There is no doubt that music can influence our emotions; some songs can make us feel happy, while others can bring a tear to our eyes. And according to a new study published in the journal Frontiers in Psychology, some of the ways in which music affects us are the same worldwide, regardless of cultural diversities.
The research was conducted by investigators from McGill University and the University of Montreal - both in Canada - and the Technische Universität Berlin in Germany.
To reach their findings, the team compared the reactions to 19 short musical extracts between 40 Canadians who live in Montreal and 40 Mbenzélé Pygmies who live in the Congo rainforest.
The researchers note that, compared with Canadians, the Mbenzélé Pygmies live a significantly different way of life; they have no access to electricity, television or radio and are extremely isolated.
Of the musical extracts, which lasted for around 30-90 seconds, 11 were Western and included orchestral music from three well-known movies: Star Wars, Psycho and Schindler's List. The remaining eight extracts were Pygmy, which consisted of primarily upbeat vocal pieces that are normally performed during ceremonies - to provide comfort following a death, for example.
Because Mbenzélé Pygmies are accustomed to singing during ceremonies, the team recruited Canadians who were amateur or professional musicians to make the comparison between the two groups fairer.
After listening to each extract, the study participants were required to identify how the piece of music made them feel by selecting from a range of emoticons that represented different emotions, including happiness, sadness, anxiety, excitement, calmness and anger.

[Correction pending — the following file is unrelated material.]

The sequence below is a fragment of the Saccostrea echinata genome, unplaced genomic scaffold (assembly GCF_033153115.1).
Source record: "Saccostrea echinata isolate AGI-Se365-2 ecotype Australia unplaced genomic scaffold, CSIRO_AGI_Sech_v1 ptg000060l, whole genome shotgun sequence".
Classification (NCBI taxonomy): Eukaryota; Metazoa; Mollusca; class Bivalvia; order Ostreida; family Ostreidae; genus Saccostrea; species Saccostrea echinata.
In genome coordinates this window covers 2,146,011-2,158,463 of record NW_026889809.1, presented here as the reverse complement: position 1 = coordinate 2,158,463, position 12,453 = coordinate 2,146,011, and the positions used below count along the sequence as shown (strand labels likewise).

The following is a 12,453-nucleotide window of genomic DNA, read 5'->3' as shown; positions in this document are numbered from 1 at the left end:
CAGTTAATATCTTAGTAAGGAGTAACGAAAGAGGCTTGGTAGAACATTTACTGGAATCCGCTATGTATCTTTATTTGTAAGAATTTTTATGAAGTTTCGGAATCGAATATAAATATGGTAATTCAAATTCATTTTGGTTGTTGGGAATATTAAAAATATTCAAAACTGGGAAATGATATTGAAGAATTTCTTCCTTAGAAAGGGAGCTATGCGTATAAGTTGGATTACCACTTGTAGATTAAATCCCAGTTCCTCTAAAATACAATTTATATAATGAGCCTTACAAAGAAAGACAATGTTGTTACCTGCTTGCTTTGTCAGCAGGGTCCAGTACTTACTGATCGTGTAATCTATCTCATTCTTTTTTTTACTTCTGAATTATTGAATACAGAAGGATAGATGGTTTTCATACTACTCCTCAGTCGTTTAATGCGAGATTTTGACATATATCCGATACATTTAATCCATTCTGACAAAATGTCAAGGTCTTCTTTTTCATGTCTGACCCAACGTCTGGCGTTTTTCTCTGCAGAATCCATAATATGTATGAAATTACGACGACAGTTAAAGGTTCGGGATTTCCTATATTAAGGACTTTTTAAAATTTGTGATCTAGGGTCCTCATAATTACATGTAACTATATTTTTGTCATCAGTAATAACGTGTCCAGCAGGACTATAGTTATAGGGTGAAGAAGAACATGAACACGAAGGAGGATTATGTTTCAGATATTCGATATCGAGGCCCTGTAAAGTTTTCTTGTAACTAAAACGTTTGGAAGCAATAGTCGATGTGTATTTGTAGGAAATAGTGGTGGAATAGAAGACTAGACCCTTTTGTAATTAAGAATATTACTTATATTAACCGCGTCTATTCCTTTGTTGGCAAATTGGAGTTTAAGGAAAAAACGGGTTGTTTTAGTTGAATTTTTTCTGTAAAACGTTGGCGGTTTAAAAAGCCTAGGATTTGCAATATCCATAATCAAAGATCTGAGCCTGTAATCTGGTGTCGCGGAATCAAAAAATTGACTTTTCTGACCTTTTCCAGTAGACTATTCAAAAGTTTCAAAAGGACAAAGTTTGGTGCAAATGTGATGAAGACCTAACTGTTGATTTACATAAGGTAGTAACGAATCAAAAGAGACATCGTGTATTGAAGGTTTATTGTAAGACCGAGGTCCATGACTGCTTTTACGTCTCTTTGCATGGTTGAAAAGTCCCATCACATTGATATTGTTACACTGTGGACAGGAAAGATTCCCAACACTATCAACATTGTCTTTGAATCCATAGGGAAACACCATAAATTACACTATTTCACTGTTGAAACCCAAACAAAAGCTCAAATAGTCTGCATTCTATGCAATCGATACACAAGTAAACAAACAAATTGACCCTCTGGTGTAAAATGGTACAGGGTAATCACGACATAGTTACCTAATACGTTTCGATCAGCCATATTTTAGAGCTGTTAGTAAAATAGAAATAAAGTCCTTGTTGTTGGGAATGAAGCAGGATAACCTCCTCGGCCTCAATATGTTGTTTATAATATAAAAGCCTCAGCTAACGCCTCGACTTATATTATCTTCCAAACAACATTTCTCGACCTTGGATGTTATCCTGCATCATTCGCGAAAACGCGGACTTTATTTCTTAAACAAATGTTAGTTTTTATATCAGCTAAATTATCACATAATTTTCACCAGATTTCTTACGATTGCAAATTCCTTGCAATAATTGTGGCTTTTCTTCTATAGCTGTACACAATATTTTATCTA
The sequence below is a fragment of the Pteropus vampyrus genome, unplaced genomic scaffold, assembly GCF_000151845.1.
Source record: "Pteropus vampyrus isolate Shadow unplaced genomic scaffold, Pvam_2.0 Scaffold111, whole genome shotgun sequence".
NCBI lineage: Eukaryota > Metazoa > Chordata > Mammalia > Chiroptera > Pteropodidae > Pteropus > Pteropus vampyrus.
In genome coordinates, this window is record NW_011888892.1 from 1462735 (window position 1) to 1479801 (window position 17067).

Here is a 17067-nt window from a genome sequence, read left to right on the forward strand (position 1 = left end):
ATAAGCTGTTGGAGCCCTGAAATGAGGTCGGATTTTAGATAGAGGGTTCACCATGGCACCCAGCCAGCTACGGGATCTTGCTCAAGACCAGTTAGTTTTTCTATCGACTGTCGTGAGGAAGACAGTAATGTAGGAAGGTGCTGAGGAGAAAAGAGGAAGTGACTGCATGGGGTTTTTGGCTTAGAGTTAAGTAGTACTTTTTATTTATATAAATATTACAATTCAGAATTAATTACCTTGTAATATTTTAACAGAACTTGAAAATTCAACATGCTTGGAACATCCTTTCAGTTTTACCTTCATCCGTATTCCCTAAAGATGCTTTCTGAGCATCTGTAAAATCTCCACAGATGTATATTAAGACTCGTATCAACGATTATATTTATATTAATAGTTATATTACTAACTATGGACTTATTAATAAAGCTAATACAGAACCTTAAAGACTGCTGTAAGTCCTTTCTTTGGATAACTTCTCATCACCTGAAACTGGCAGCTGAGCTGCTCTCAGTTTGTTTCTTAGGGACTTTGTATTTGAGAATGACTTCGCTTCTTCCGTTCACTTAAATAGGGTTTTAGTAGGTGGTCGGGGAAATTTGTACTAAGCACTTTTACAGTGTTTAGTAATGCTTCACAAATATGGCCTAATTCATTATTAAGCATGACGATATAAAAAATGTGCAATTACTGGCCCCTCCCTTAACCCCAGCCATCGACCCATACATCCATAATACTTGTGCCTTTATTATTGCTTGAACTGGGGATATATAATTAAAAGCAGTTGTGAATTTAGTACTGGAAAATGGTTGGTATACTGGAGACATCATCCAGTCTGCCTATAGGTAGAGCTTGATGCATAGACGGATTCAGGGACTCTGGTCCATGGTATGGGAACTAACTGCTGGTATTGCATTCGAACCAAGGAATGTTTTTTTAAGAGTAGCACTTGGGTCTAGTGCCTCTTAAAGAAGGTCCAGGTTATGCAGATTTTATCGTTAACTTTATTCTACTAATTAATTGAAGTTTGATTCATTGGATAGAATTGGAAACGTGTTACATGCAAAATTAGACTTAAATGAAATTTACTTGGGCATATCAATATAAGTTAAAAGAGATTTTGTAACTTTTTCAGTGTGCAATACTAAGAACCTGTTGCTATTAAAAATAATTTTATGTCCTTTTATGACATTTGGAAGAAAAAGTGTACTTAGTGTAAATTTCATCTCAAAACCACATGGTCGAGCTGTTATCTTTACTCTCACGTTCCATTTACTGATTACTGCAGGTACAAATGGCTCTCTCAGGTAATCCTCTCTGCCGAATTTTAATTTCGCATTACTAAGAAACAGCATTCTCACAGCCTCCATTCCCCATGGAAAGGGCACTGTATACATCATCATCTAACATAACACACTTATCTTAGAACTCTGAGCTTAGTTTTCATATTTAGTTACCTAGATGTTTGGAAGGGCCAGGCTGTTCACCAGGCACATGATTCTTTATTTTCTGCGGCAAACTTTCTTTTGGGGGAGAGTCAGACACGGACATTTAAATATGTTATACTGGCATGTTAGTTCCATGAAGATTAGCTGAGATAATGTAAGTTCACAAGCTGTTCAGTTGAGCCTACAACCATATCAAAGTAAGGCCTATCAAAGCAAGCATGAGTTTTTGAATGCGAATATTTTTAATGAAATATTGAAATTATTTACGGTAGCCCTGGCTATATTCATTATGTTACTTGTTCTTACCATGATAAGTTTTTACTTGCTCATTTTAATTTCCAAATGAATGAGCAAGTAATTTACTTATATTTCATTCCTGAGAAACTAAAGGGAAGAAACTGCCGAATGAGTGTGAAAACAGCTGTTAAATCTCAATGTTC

In order to gain a better idea of how each piece of music affected the participants, the researchers measured their heart rate, respiration rate and the amount of sweat on their palms as they listened.
Both groups reported similar feelings of calmness and excitement
According to study author Hauke Egermann, of the Technische Universität Berlin, the team found there were significant similarities in how listeners in each group reacted to each piece of music.
"Our major discovery is that listeners from very different groups both responded to how exciting or calming they felt the music to be in similar ways," Egermann explains.
He hypothesizes that this is likely to be down to the tempo, pitch or timbre (tone or quality) of the music, but notes that further research is warranted.
When looking at the differences in reactions to the musical extracts between the two groups, the researchers found that the Canadians reported experiencing a wider range of emotions upon listening to Western music, compared with when Pygmies listened to Western music and their own music.
In general, Pygmies reported feeling more positive emotions, regardless of the style of music they listened to.
According to study author Nathalie Fernando, of the Faculty of Music at the University of Montreal, this particular finding may be to do with the different roles that music plays in each culture.
"Negative emotions are felt to disturb the harmony of the forest in Pygmy culture and are therefore dangerous," she explains.
"If a baby is crying, the Mbenzélé will sing a happy song. If the men are scared of going hunting, they will sing a happy song. In general, music is used in this culture to evacuate all negative emotions, so it is not really surprising that the Mbenzélé feel that all the music they hear makes them feel good."
Based on their findings, the team believes while culture can influence an individual's reactions to music, some responses are universal. Study author Stephen McAdams, of the Schulich School of Music at McGill University, says:
"People have been trying to figure out for quite a while whether the way that we react to music is based on the culture that we come from or on some universal features of the music itself. Now we know that it is actually a bit of both."
In August 2014, Medical News Today reported on a study published in the journal Social Psychological & Personality Science, which suggested music can make us feel powerful, particularly if it has high bass levels.